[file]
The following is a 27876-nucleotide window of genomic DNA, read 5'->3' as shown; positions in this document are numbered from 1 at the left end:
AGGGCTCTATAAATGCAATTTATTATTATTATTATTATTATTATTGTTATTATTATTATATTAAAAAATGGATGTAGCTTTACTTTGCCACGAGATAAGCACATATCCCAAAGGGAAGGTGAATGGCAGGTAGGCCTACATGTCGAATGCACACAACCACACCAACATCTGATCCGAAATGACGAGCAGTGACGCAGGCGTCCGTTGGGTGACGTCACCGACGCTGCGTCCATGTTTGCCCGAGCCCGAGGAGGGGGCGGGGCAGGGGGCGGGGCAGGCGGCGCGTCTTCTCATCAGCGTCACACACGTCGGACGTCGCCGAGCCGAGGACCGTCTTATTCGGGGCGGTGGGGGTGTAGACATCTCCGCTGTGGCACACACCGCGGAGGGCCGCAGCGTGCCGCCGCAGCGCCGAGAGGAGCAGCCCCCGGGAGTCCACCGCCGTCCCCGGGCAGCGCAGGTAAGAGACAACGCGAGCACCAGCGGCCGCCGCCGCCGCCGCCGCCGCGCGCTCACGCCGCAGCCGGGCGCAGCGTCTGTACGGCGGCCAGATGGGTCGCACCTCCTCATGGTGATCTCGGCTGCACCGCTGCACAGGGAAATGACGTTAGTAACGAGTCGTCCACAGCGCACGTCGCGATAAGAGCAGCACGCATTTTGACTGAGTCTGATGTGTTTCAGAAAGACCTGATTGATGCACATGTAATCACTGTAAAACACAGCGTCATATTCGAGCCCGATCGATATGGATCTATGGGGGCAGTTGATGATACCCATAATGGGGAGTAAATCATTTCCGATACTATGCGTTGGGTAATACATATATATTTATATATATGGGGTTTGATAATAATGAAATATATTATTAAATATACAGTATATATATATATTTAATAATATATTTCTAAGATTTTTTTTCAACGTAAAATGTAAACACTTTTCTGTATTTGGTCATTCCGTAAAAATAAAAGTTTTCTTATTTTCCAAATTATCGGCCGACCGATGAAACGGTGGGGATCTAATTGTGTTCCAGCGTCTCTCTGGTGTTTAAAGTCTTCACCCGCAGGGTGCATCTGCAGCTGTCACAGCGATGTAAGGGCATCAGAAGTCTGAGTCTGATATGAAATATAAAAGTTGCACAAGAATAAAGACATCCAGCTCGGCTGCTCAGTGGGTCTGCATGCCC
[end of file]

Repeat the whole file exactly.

The following is a 27876-nucleotide window of genomic DNA, read 5'->3' as shown; positions in this document are numbered from 1 at the left end:
AGGGCTCTATAAATGCAATTTATTATTATTATTATTATTATTATTGTTATTATTATTATATTAAAAAATGGATGTAGCTTTACTTTGCCACGAGATAAGCACATATCCCAAAGGGAAGGTGAATGGCAGGTAGGCCTACATGTCGAATGCACACAACCACACCAACATCTGATCCGAAATGACGAGCAGTGACGCAGGCGTCCGTTGGGTGACGTCACCGACGCTGCGTCCATGTTTGCCCGAGCCCGAGGAGGGGGCGGGGCAGGGGGCGGGGCAGGCGGCGCGTCTTCTCATCAGCGTCACACACGTCGGACGTCGCCGAGCCGAGGACCGTCTTATTCGGGGCGGTGGGGGTGTAGACATCTCCGCTGTGGCACACACCGCGGAGGGCCGCAGCGTGCCGCCGCAGCGCCGAGAGGAGCAGCCCCCGGGAGTCCACCGCCGTCCCCGGGCAGCGCAGGTAAGAGACAACGCGAGCACCAGCGGCCGCCGCCGCCGCCGCCGCCGCGCGCTCACGCCGCAGCCGGGCGCAGCGTCTGTACGGCGGCCAGATGGGTCGCACCTCCTCATGGTGATCTCGGCTGCACCGCTGCACAGGGAAATGACGTTAGTAACGAGTCGTCCACAGCGCACGTCGCGATAAGAGCAGCACGCATTTTGACTGAGTCTGATGTGTTTCAGAAAGACCTGATTGATGCACATGTAATCACTGTAAAACACAGCGTCATATTCGAGCCCGATCGATATGGATCTATGGGGGCAGTTGATGATACCCATAATGGGGAGTAAATCATTTCCGATACTATGCGTTGGGTAATACATATATATTTATATATATGGGGTTTGATAATAATGAAATATATTATTAAATATACAGTATATATATATATTTAATAATATATTTCTAAGATTTTTTTTCAACGTAAAATGTAAACACTTTTCTGTATTTGGTCATTCCGTAAAAATAAAAGTTTTCTTATTTTCCAAATTATCGGCCGACCGATGAAACGGTGGGGATCTAATTGTGTTCCAGCGTCTCTCTGGTGTTTAAAGTCTTCACCCGCAGGGTGCATCTGCAGCTGTCACAGCGATGTAAGGGCATCAGAAGTCTGAGTCTGATATGAAATATAAAAGTTGCACAAGAATAAAGACATCCAGCTCGGCTGCTCAGTGGGTCTGCATGCCC